Sam Allen, analyst at Canadean, said there was significant potential in the baked goods market to develop ‘smarter’ packaging that consumers interacted with.
Packages that extended shelf life and used visual displays to indicate best-before or use-by dates like color-changing labels, for example, could encourage more purchase occasions in a category where consumers were often skeptical of claims on shelf life, he told BakeryandSnacks.com.
“It’s a similar kind of thing that we’ve seen driving innovation in categories such as beer cans – think Coors and their cans turning blue when a beer reaches optimum drinking temperature,” he said.
Bakery manufacturers could, for example, link data to bread staling using NFC (near field communication) – a data recognition technology commonly used for mobile phone devices, he said.
Taking NFC tech further
While NFC technology hadn’t yet been adapted to do this – it was more commonly used for mobile device interactions with packaging, like QR codes – Allen said investments in the area held promise.
“It’s quite a technical thing to explain as it’s so forward-thinking… But the opportunities here are to use NFC for things like color-changing indications of when bread is at its freshest, then changing when it’s still good, and finally when the bread goes stale – this would be done either by technology to track the date or more likely through air exposure and an analysis of the breakdown of bread.”
This data on ‘freshness’, he said, would be pre-programmed for the NFC technology to detect.
“It is the use of NFC that would allow things like color-changing inks to be used more across food, which is what a lot of the investment and innovation is focusing on, going further than just responses to temperature but actually an analysis of the product itself,” he said.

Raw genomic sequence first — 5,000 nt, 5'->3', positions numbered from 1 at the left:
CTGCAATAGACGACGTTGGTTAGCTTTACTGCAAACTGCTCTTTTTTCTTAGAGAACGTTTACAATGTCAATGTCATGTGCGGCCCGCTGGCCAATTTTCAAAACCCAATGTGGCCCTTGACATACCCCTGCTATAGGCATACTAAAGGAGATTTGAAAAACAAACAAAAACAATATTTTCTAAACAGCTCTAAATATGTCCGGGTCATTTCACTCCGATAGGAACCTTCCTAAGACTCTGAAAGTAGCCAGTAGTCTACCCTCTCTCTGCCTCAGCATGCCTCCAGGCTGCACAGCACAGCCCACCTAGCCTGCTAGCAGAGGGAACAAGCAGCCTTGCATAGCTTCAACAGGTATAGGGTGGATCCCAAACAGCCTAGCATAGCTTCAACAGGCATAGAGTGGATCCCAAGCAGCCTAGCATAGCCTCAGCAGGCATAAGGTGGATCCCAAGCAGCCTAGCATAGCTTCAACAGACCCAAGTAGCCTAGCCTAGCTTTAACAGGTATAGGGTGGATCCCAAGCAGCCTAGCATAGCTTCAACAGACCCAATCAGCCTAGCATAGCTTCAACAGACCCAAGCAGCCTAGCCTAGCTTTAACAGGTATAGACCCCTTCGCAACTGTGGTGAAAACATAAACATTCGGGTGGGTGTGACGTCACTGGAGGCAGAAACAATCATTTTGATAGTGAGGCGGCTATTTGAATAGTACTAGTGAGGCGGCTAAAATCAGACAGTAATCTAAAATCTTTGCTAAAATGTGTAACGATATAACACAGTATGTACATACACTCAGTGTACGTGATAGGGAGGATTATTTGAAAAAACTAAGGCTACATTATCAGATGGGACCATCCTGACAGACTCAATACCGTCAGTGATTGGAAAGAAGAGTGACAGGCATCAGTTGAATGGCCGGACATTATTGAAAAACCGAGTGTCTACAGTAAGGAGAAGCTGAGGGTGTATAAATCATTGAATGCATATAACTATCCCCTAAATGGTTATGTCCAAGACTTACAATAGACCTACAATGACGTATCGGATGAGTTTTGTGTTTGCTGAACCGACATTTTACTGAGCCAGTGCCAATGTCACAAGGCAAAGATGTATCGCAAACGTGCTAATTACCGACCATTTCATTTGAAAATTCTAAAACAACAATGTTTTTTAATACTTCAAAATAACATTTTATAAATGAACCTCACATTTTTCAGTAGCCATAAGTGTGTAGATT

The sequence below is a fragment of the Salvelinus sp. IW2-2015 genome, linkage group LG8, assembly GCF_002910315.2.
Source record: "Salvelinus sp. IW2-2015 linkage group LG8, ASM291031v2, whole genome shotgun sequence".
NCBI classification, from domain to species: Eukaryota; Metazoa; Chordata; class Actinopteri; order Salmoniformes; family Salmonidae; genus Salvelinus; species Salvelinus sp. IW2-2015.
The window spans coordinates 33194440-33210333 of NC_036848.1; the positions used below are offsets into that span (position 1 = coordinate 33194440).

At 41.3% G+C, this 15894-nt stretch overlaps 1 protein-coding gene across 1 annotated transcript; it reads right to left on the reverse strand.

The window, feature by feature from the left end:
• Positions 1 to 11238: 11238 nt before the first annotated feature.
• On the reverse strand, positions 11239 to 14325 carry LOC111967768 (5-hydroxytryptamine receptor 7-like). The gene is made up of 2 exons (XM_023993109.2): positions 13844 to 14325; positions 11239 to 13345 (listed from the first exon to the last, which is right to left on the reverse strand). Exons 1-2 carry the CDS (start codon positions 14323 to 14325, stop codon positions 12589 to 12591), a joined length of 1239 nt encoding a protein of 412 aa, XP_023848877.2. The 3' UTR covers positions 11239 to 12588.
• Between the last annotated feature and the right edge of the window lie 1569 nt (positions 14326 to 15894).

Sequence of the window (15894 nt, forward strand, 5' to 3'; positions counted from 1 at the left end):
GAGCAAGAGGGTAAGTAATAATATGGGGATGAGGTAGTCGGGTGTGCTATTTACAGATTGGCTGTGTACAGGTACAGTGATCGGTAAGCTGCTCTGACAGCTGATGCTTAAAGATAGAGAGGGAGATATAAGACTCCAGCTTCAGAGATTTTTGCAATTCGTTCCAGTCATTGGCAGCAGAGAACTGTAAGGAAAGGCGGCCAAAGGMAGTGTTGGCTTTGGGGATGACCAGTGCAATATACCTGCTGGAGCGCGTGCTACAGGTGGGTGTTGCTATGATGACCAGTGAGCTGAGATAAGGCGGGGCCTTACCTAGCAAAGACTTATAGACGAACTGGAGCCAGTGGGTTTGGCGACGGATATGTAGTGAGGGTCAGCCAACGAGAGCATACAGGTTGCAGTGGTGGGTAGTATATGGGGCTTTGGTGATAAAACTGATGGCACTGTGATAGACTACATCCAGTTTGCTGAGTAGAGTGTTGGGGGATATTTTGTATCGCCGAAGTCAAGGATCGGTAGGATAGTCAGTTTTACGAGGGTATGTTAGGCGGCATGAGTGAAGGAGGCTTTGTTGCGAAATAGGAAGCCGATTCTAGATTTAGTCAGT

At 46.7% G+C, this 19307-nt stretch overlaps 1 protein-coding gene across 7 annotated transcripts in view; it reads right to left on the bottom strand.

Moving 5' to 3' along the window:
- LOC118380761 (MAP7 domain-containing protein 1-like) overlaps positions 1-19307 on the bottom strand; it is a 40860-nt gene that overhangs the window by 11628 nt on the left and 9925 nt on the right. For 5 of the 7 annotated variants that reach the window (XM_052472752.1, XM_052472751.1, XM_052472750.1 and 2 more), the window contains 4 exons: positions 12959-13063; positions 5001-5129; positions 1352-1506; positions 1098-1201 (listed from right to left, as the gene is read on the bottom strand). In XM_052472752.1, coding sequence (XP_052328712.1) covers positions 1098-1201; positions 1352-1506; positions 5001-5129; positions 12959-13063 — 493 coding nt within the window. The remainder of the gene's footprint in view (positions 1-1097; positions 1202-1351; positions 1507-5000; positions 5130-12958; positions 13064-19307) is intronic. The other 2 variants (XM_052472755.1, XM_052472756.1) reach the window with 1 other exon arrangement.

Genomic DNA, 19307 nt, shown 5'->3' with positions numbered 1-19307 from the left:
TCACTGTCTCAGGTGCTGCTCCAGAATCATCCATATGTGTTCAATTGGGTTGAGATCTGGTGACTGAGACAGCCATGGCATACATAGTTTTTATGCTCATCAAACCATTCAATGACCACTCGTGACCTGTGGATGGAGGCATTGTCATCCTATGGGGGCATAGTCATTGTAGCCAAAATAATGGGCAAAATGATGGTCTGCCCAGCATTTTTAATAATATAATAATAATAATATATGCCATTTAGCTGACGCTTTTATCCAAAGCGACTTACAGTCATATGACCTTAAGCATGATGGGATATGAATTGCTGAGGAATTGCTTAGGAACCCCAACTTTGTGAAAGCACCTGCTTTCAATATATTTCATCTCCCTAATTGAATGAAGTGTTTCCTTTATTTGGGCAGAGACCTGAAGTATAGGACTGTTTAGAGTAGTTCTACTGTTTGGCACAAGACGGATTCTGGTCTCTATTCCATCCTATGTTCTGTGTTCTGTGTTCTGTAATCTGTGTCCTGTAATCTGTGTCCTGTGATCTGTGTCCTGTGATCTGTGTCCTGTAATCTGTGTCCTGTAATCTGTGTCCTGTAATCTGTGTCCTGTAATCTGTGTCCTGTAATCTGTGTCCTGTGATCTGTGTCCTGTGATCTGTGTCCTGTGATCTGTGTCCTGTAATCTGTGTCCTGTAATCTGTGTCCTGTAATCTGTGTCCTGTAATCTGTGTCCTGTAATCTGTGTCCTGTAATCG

Allen said that while using something like NFC or other visual cues on packs would need substantial investment, the value added in terms of experience “should not be underestimated, particularly in more indulgent sectors such as cakes, cookies and savory baked goods.”
Warning: Don’t compromise brand or push too hard
However, he warned that any attempts to implement ‘smarter’ packaging concepts should not compromise the brand’s heritage and manufacturers should keep in mind it would remain niche.
“Classic packaging functions will always be design, brand logo and across fresh products assurances of freshness or tamper evidence, and smart packaging should not come at the expense of any of these more influential consumer needs,” he said.
Maintaining iconic packaging familiar to consumers, he said, was vitally important. “Examples in the food market would be Heinz Beans fridge packs, which retained the iconic heritage packaging while offering a greater value proposition by extending freshness. Manufacturers in the bakery, snacks and cereals market should follow similar models.”
Allen added that ‘smarter’ pack functions would only likely be used by a very small number of consumers. “Brands must realize that any innovations in smart packaging will not appeal to everyone. Instead they should focus on emphasizing the premium credentials of a product and position it around exclusivity,” he said.